On defense he’s active. He digs off of his man and rotates to cover offensive guys who have been left open. At 5 per game, he was also a solid rebounder for a guard. Lastly, he also carries leadership intangibles and this will allow him to do well on a young team if that’s where he ends up.
Why other people aren’t as high on him: He’s a role player. Teams are looking to draft stars and a guy who doesn’t project as one will be overlooked. This was the case for Draymond as well but these guys are important to winning teams. Ironically, he said in a recent interview that he wanted to be a guard version of Draymond.
Best Fit: I don’t think there is a bad fit for Rawle personnel-wise but I’d love to see him go to a young team that he can grow with.
6’6″ 205 PG/SG, SMU. Age: 21
Where I ranked him: 20 Consensus: Mid-2nd
Why I like him: The kid can shoot. In 3 years at SMU his 3 point percentage has been at 42% at higher (43.4% this year). Because of his size he is able to shoot over the top of defenders and doesn’t mind shooting with a hand in his face. He has deep range on his 3’s as well. He’s not great at the rim but has a strong floater game and can shoot off the bounce. His long legs take him to places it doesn’t look like he should be able to get to when driving. As a point guard he’s patient with the ball and lets plays develop. His size allows him to pass over the top and he delivers the ball multiple ways in the pick and roll. He has a 7’0″ wingspan and uses his length to bother his man as a defender. His X-factor is his calm, cool, collected demeanor.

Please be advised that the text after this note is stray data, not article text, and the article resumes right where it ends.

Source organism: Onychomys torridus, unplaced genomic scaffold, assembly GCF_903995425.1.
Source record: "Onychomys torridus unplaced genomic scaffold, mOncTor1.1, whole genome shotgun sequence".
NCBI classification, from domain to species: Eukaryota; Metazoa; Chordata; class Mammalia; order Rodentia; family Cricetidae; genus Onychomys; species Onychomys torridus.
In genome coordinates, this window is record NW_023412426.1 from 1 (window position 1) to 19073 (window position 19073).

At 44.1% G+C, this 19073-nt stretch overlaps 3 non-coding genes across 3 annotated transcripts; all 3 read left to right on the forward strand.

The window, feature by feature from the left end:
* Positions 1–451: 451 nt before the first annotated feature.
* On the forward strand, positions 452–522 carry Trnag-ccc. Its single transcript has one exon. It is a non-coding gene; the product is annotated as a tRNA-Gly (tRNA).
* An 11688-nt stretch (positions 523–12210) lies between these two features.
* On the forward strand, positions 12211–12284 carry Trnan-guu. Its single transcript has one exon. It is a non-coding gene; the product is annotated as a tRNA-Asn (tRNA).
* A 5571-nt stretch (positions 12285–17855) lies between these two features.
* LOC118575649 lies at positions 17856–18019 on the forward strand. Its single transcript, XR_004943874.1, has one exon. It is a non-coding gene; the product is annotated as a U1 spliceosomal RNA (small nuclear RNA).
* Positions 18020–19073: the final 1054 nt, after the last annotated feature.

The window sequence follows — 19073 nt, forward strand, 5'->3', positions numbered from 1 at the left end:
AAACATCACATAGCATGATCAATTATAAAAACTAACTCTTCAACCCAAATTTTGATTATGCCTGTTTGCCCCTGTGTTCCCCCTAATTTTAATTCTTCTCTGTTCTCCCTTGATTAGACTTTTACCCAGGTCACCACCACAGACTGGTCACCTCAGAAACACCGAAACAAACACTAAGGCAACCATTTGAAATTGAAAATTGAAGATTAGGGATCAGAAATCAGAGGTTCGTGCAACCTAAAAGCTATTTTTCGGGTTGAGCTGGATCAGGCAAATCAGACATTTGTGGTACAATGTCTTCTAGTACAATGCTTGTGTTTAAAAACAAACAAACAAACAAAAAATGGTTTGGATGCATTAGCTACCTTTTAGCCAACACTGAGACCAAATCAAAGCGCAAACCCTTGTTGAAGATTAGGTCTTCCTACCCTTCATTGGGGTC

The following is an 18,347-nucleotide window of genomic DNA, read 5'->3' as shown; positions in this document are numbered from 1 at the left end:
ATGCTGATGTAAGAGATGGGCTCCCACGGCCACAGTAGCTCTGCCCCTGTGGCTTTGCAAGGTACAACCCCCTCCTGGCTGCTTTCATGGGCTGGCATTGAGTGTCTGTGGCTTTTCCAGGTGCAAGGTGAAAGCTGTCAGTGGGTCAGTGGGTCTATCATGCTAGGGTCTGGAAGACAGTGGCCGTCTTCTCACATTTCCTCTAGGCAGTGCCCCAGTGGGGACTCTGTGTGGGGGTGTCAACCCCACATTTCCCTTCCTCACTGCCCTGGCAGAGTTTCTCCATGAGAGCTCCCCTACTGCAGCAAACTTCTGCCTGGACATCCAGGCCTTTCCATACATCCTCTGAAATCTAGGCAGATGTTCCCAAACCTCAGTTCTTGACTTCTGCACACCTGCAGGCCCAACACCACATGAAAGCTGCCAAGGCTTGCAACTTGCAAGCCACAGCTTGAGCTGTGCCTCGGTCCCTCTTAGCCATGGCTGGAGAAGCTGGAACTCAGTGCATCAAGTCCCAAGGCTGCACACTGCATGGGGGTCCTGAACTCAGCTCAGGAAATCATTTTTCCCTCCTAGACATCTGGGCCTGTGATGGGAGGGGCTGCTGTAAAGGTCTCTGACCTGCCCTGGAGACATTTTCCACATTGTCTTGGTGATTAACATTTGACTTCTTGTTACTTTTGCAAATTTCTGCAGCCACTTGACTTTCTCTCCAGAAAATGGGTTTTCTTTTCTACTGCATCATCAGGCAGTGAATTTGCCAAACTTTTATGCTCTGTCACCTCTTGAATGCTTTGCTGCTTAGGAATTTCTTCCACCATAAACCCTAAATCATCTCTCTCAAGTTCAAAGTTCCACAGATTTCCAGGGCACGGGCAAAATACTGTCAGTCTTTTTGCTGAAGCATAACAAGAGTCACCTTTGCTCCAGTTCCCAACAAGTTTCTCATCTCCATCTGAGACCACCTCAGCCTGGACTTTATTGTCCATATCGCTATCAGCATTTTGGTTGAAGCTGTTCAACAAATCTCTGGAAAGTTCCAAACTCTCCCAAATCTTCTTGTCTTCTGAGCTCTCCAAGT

Why other people aren’t as high on him: There are likely a few reasons people aren’t high on Shake. One is his age, as a Junior. Another is that people want to see him improve over time and his 3 point numbers remained consistent and 2 point numbers actually got worse from year 1 to 2. He improved in 3 but not back to his freshman year level, likely due to his usage increase. He’s also not an amazing ball handler (solid enough to me) and teams may not think he reads well as an NBA PG and may fear he needs the ball in his hand to be himself.
Best Fit: Shake is a guy that I’d like to see go to a team that will give him a shot off the bench. Whether it’s as a point guard or secondary guard I think he can come in and give you a scoring spark to start. He may be a guy that takes longer to show his true promise in the league, but I’m patient.
Feel free to let me know what you think of these five on twitter @MBibs or @BibsCorner!